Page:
Life starts all over again when it gets crisp in the fall. – F. Scott Fitzgerald
Far too often we find ourselves thinking about what we don’t have.
When we goal set we’re thinking of everything we have to do in order to get where we want to be.
When we scroll online, we see images of what appears to be a perfect reality, even if we know that’s not the case.
I often talk about how I ask my clients to define success on a weekly basis when we’re kicking off a week. But what about the check in?
We look at how success was defined at the beginning of the week and we talk about what was accomplished. We initially focus on what they did do, not what they didn’t. We will then talk about what didn’t happen and why. After this, we will discuss ways to incorporate steps to move progress forward.
Psychologically, I don’t think it helps anyone to dwell on the things that didn’t happen especially if there’s good reason like family matters or other health reasons i.e. being sick. This isn’t about making excuses, but reevaluating how we’re scheduling the upcoming week and if we’re trying to accomplish too much for their environment.
I’ve noticed a shift in how my clients goal set and how they measure progress when they start looking at the positives that are being contributed to their journey in the beginning and then discuss what went “wrong”.
The holidays are a weird time for me. In past years I’ve discussed how the lack familial relations has made it hard, I’ve also talked about how my anxiety is high after numerous holiday parties.
I don’t expect this year to be much different. I’m sure that there will be a sadness of those previously loved and since booted out of my life. It’ll be fleeting like it is every year and then JP and I will dive into our own traditions of cocoa for dessert (which we’ve clearly started because it’s so cold), brunching with holiday painted wine glasses, putting up the tree that is too small for the amount of ornaments we own and holiday movies on repeat.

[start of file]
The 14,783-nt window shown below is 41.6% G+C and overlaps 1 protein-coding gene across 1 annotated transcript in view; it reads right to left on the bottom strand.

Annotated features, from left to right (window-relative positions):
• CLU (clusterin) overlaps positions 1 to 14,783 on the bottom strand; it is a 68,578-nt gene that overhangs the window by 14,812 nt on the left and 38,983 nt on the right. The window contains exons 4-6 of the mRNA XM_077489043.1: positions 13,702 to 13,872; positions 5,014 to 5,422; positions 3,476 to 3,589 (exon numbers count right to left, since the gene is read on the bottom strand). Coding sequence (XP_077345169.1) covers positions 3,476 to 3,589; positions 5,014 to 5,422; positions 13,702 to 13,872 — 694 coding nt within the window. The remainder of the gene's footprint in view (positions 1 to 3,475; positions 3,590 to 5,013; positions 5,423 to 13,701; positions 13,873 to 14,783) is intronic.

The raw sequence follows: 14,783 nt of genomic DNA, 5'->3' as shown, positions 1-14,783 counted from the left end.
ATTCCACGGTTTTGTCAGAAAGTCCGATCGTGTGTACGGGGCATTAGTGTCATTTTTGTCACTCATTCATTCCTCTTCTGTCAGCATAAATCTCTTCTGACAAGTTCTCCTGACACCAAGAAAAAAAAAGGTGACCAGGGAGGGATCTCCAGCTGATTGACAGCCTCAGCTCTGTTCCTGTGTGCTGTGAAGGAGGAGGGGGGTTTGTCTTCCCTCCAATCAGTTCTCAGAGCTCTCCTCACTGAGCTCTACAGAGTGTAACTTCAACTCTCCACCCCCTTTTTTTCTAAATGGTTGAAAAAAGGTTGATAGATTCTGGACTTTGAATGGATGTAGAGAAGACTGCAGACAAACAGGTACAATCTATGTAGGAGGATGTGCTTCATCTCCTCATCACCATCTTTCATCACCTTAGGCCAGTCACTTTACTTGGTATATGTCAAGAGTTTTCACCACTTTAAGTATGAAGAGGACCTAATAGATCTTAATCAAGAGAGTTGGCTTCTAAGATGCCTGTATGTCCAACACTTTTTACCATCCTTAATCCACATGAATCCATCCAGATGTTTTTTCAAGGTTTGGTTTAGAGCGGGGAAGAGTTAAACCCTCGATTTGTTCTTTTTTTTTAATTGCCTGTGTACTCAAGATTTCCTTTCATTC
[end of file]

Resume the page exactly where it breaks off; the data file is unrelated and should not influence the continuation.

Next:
Managing my anxiety has become an art – and I think there are many out there that feel the same way. There are tricks and tools to help it be managed – a cup of tea, napping in the car on the way home from a party (don’t forget to bring the neck pillow), music on repeat, meditating, working out, baking my favorite treats to bring so I can participate in said parties – the list goes on and there are slight changes to it or additions. Most times I feel like my anxiety would be reflected as an impressionist painting and I’m pretty okay with that.
As we dive head first into November and the holidays, I’m going to work on taking my own advice – focusing on what I can do, what I do have and be thankful. In the past, I would brush off my feelings and say “someone else has it worse” – which is true. But I would tell clients that they need to allow themselves to own what’s bad to them. I would tell them that they need to tunnel themselves and remember that if something is good or bad to them that their perspective is what matters – it’s time I truly start listening to that.
It’s something I’ve been working on for the past year, I know the next two months are typically the hardest for me mentally. Focusing on what I do have and how that can be added to so I can get where I want to go rather than focusing on all the things I need to have to be successful by my standards I think will also help me manage my anxiety a bit.
I do love this time of year and that’s one reason why it is frustrating that I also struggle. I never thought about it, but maybe that’s why I love this time year- because the picture-perfect holiday on TV is not something that I ever had experiences, but something I wish I did. It’s also possible that every year JP and I build our traditions that I’m working toward my own version of picture-perfect – and I need to remember that too.